A Rising Tide: What We Can Do to Bring Drug Overdose Deaths Down
We need to find a way to reduce the crippling drug problem that is overwhelming our country. Since the turn of the century, the number of Americans addicted to drugs and alcohol has more than tripled, more than half a million have lost their lives from this issue, and hundreds of billions of dollars have been spent on the problem every year in an effort to curb it. This started as a problem, became a crisis, evolved into an epidemic, and is now a “National Public Health Emergency.”
The Centers for Disease Control and Prevention keeps close tabs on the drug problem, reporting to us just how out of hand this issue has become. According to CDC researchers, 2016 was our worst year yet for overdose deaths, a year where more than sixty-three thousand Americans fell prey to a crippling, lethal overdose. 2017 numbers have not yet been fully tabulated, and we are needless to say apprehensive about what those numbers will look like.
What can we do about the overdose epidemic? Surely this is a crippling problem, but is there any way we can overcome it?
Strategies for Reducing Drug Overdoses
As soon as we transfer all responsibility and obligation on resolving an issue to the government, we make ourselves the victims, the poor little civilians that can do nothing about the problem. We’ve done this several times throughout history, and it's never ended well. The government is there for very specific reasons, but they are not there to solve all of our problems for us.
Here are a few strategies that we need to implement so we can take charge of this problem:
- Raising awareness of drug crisis. In our communities, schools, churches, groups, and families, people need to know what exactly is involved with drug abuse, and why there is so much attendant risk when people abuse drugs and alcohol. This is especially true for adolescents, teens, and young adults. Such individuals need to know that drugs and alcohol are highly harmful and dangerous. Young people let themselves get peer pressured into abusing drugs and alcohol because they do not know the sheer risk and threat to their lives that come attendant with drug use.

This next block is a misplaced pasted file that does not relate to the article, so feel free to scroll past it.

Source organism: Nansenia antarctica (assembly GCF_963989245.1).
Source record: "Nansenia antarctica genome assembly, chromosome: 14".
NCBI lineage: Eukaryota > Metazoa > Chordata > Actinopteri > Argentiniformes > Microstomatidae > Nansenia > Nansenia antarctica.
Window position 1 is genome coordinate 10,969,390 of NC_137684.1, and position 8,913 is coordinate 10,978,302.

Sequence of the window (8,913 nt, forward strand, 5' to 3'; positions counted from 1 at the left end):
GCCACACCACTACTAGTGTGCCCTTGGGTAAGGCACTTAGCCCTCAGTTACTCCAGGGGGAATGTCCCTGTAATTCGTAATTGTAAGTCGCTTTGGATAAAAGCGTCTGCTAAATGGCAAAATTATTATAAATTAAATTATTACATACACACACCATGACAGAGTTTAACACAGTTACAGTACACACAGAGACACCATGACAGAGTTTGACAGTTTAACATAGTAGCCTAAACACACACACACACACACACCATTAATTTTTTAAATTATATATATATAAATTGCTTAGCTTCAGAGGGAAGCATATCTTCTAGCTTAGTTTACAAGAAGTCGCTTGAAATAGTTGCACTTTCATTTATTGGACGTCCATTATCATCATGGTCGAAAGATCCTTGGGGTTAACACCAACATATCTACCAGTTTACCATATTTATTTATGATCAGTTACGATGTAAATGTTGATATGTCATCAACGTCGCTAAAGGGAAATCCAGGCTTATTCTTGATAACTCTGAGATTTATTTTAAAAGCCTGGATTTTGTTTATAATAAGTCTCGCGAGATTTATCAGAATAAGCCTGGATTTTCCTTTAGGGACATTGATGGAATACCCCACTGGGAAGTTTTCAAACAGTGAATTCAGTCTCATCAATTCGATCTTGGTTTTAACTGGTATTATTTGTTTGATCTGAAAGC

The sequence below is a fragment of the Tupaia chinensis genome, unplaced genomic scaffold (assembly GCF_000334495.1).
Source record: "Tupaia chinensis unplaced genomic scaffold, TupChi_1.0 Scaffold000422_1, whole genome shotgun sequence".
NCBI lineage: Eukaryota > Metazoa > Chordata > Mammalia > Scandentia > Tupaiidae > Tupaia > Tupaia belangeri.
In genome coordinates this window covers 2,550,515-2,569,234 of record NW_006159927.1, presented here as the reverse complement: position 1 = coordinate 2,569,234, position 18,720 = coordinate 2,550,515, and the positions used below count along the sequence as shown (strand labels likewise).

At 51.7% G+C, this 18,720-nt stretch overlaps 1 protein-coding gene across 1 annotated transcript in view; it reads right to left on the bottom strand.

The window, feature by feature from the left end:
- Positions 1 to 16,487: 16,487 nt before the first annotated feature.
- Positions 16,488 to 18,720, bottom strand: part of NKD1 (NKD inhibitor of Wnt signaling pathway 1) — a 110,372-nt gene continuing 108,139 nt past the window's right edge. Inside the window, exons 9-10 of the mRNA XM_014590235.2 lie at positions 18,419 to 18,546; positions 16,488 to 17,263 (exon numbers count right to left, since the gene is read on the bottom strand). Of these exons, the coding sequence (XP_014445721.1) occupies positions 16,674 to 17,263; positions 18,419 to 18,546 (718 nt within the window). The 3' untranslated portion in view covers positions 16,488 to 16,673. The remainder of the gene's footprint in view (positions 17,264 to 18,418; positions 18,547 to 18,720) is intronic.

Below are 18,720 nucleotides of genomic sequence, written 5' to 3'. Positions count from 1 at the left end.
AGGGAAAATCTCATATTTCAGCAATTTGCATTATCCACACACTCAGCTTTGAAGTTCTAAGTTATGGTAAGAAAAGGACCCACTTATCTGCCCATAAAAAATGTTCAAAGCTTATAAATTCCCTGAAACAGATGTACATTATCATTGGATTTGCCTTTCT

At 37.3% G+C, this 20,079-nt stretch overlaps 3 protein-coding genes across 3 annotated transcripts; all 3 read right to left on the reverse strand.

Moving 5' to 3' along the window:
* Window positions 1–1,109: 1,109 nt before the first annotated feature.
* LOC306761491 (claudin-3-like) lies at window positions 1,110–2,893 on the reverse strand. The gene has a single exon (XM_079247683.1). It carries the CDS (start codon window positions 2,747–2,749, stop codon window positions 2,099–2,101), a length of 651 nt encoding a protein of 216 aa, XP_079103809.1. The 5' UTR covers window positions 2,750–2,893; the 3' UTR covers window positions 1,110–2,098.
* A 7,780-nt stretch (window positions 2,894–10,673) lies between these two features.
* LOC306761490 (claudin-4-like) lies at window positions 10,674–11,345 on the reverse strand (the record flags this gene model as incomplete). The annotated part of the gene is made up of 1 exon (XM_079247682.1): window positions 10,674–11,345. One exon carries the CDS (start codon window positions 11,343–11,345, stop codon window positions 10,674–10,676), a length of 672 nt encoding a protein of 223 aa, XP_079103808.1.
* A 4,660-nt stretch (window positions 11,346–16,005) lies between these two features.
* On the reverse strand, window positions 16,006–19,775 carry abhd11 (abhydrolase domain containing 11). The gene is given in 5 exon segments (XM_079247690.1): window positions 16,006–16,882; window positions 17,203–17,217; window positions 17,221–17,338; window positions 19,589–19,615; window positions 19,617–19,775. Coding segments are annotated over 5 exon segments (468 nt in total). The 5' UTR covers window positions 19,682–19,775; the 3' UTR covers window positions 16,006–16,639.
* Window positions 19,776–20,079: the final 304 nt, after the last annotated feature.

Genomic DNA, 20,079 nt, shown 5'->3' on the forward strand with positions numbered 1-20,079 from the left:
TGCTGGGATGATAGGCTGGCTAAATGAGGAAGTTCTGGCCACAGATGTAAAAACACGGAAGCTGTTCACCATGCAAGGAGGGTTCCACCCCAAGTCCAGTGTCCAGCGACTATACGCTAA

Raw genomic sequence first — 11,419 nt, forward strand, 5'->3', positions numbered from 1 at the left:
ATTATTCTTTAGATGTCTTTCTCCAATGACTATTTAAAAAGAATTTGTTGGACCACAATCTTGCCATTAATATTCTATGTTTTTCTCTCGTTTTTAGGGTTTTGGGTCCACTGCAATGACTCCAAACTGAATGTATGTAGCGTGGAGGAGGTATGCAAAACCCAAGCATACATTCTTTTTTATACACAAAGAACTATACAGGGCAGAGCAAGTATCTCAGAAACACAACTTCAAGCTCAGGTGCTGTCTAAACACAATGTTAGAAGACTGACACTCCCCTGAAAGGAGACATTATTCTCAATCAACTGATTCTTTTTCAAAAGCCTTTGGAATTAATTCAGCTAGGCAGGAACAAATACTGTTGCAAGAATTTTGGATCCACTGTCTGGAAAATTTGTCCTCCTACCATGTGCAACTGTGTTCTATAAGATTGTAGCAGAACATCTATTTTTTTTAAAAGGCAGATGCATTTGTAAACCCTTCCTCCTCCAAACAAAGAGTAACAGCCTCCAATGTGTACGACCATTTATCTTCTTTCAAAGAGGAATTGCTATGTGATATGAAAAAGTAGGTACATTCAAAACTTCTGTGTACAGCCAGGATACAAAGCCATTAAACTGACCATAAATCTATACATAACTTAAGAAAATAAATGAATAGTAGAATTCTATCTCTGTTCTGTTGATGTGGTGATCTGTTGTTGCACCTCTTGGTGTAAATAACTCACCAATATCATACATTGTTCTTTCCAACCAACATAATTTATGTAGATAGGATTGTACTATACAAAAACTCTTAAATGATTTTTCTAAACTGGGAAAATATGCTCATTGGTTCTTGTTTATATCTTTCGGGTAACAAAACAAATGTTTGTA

- Preventing drug abuse. Prevention strategies come in all kinds of shapes and sizes. In fact, the above approach, raising awareness, is itself a form of prevention. However, just raising awareness of the problem is not enough. We also need to train and organize law enforcement offices and community watches to stop drugs from coming into a community in the first place.
- Rehabilitating drug abusers and alcoholics. Those who are already hooked on drugs and alcohol are the ones responsible for “keeping the problem going” in the communities in which they live. Drug addicts and alcoholics are the ones who create a regular and consistent, daily demand for substances, hence why substances are brought into a community. When these individuals are rehabilitated through inpatient drug and alcohol rehabs, we make real progress in reducing the local drug problem.
Creating a community that is completely free from drug and alcohol problems is not easy, it takes time, and a very active effort to find programs that actually work and provide real results. We need to take action, however, or the drug problem will only continue to grow.
This problem is within our power to reduce, but it will not reduce unless we all get behind an effort to reduce it.